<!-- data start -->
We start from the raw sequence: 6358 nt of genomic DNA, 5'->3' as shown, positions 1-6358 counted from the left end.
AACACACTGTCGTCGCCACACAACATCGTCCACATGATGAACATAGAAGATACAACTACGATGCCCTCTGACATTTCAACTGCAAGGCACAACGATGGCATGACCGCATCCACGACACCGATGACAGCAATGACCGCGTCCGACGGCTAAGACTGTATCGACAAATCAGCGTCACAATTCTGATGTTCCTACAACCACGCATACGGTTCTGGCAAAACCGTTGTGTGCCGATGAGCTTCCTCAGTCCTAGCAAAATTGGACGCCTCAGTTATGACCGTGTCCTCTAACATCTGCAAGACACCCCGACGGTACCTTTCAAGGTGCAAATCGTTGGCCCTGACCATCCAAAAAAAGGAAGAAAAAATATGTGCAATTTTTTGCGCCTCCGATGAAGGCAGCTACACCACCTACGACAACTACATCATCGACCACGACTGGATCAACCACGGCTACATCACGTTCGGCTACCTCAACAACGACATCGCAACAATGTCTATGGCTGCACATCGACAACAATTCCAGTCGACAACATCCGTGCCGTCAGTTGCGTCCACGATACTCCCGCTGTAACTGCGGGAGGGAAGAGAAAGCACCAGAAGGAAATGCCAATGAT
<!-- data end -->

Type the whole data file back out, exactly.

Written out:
We start from the raw sequence: 6358 nt of genomic DNA, 5'->3' as shown, positions 1-6358 counted from the left end.
AACACACTGTCGTCGCCACACAACATCGTCCACATGATGAACATAGAAGATACAACTACGATGCCCTCTGACATTTCAACTGCAAGGCACAACGATGGCATGACCGCATCCACGACACCGATGACAGCAATGACCGCGTCCGACGGCTAAGACTGTATCGACAAATCAGCGTCACAATTCTGATGTTCCTACAACCACGCATACGGTTCTGGCAAAACCGTTGTGTGCCGATGAGCTTCCTCAGTCCTAGCAAAATTGGACGCCTCAGTTATGACCGTGTCCTCTAACATCTGCAAGACACCCCGACGGTACCTTTCAAGGTGCAAATCGTTGGCCCTGACCATCCAAAAAAAGGAAGAAAAAATATGTGCAATTTTTTGCGCCTCCGATGAAGGCAGCTACACCACCTACGACAACTACATCATCGACCACGACTGGATCAACCACGGCTACATCACGTTCGGCTACCTCAACAACGACATCGCAACAATGTCTATGGCTGCACATCGACAACAATTCCAGTCGACAACATCCGTGCCGTCAGTTGCGTCCACGATACTCCCGCTGTAACTGCGGGAGGGAAGAGAAAGCACCAGAAGGAAATGCCAATGAT